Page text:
Improving School Improvement

Improving School Improvement

School Improvement

The announcement of a school improvement day is usually met with a resounding and unified sigh as teachers prepare to spend an entire day talking about things that may or may not happen, depending on the time of the month and the weather in Antarctica, as well the rotation of the Earth compared to Saturn’s rings….

OK maybe that was a bit of an exaggeration, but more often than not, school improvement days need some improving themselves. This year, our district acquired a new superintendent – (who is bomb – for real, he’s awesome) – and his main goal is for the entire district to fully make the switch to student-centered personalized learning. For the final SIP day, he made the decision to totally revamp it into a personalized learning experience for the teachers. Practice what you preach, right?

K-12 teachers, administrators, even people from the community, could volunteer to teach an hour-long breakout session on a topic of their choice. These topics ranged from building a community garden at your school, to behavior interventions, to WeVideo 101. Once the full schedule was made, it was sent out for us to pick the five breakout sessions we wanted to attend. There was even an opportunity to spend one of the breakout sessions with your coworkers to collaborate. There were 25+ breakout sessions for us to choose from, which is incredible. Here’s just a small snapshot of the schedule:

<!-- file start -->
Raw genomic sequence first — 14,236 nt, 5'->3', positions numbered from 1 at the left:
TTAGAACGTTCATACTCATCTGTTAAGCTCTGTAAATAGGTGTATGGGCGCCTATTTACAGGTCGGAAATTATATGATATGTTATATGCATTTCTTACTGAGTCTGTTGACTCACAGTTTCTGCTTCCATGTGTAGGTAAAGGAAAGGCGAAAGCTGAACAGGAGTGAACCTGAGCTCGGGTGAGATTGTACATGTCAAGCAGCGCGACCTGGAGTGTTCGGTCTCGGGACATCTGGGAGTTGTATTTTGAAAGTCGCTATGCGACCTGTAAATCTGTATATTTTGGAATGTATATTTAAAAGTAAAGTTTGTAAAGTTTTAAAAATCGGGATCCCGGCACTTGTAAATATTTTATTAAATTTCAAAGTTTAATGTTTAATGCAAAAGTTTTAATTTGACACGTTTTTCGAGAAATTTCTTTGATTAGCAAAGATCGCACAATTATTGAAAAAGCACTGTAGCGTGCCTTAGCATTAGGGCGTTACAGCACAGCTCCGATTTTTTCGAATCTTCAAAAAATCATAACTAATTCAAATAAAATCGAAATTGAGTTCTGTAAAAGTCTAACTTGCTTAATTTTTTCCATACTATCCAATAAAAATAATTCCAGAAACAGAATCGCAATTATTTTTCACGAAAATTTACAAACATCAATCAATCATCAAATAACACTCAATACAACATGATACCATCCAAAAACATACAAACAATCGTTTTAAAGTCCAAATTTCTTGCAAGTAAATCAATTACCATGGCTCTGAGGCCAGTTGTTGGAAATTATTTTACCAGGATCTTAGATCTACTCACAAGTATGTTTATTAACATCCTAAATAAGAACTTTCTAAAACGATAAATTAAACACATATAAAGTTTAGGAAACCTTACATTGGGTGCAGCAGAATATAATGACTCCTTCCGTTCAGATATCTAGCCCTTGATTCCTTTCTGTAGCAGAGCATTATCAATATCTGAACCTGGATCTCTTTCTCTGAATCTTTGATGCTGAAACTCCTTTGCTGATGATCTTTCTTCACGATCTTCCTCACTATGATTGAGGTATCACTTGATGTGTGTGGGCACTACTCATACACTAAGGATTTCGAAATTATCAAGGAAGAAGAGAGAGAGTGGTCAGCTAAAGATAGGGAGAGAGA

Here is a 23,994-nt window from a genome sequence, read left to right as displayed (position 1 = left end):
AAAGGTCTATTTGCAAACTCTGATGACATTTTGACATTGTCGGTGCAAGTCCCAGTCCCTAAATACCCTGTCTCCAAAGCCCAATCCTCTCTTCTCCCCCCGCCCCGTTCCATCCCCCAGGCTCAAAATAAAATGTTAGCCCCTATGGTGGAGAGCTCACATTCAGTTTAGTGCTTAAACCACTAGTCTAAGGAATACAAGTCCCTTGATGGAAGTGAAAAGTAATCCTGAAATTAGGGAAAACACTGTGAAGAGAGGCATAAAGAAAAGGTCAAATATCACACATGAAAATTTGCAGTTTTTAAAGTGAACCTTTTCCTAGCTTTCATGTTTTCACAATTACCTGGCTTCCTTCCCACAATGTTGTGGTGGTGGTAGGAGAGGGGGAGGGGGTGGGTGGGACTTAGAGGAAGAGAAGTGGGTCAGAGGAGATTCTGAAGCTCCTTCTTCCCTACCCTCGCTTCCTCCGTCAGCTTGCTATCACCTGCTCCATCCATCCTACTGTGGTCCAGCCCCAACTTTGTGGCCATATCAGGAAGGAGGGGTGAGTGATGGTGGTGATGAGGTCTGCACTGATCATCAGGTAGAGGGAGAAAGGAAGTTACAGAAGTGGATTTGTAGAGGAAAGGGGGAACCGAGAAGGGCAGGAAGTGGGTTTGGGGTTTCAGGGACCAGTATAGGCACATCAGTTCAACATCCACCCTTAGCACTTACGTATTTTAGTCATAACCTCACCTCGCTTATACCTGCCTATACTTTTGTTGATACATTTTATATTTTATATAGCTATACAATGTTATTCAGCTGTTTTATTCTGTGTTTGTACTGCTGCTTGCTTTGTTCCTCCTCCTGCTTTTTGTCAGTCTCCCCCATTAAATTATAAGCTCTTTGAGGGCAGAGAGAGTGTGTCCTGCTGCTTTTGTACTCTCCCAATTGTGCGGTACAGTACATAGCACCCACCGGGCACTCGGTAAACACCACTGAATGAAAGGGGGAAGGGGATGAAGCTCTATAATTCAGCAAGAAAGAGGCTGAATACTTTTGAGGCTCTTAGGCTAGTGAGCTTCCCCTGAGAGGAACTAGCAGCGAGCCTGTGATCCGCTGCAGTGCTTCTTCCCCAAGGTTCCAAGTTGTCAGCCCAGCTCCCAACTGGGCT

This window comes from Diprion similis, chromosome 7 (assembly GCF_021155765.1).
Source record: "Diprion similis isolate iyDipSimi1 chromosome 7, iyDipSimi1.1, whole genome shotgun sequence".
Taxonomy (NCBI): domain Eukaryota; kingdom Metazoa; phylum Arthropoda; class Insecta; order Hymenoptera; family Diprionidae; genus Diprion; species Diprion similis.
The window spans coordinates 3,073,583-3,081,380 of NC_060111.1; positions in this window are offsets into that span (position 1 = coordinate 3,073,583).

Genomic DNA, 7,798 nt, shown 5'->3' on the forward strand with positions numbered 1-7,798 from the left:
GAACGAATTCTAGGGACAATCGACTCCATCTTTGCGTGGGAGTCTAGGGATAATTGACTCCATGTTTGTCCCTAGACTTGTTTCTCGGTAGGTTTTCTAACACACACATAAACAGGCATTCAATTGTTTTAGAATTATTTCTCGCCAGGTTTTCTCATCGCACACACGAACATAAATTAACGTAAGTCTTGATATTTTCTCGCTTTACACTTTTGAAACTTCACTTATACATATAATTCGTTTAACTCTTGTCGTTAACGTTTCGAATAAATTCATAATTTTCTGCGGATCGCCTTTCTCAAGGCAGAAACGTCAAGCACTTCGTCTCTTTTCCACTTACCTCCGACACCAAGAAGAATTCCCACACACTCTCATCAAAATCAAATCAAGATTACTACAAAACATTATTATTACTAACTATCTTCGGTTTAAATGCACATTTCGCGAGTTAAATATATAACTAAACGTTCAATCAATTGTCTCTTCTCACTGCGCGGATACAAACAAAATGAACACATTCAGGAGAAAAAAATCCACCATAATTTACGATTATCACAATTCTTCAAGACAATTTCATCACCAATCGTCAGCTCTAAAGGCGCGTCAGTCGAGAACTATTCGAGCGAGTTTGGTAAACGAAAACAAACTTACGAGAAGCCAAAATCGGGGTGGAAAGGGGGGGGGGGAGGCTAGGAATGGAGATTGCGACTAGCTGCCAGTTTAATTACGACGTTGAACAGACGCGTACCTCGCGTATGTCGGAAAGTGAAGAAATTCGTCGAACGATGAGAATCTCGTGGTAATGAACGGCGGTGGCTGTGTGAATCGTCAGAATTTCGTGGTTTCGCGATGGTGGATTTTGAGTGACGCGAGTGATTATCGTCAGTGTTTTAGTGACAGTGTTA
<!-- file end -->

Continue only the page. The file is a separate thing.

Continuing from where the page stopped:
School Improvement Schedule

School Improvement Schedule

Not only is this version of a SIP day beneficial to the continuing education we need as educators, but it also gives you a chance to meet and talk with teachers from other schools and grades within the district. You can make connections and share ideas – even offer support with a new idea someone wants to implement. It also allows you to truly understand where your students are coming from. A 6th grade teacher and a 5th grade teacher can discuss ways to prepare students for middle school. High school teachers can collaborate with middle school teachers with that same idea in mind.

I know this isn’t a novel idea and I know that many schools already do this, but I cannot stress enough how incredibly beneficial this type of teacher-centered learning was for me and can be for you. As a relatively new teacher, not only do I have so much to learn, but I also have so many ideas and questions and plans. Being able to collaborate with educators from so many different areas of expertise was an incredible experience that will truly help me as an educator to better myself.

Happy collaborating!

Nichola


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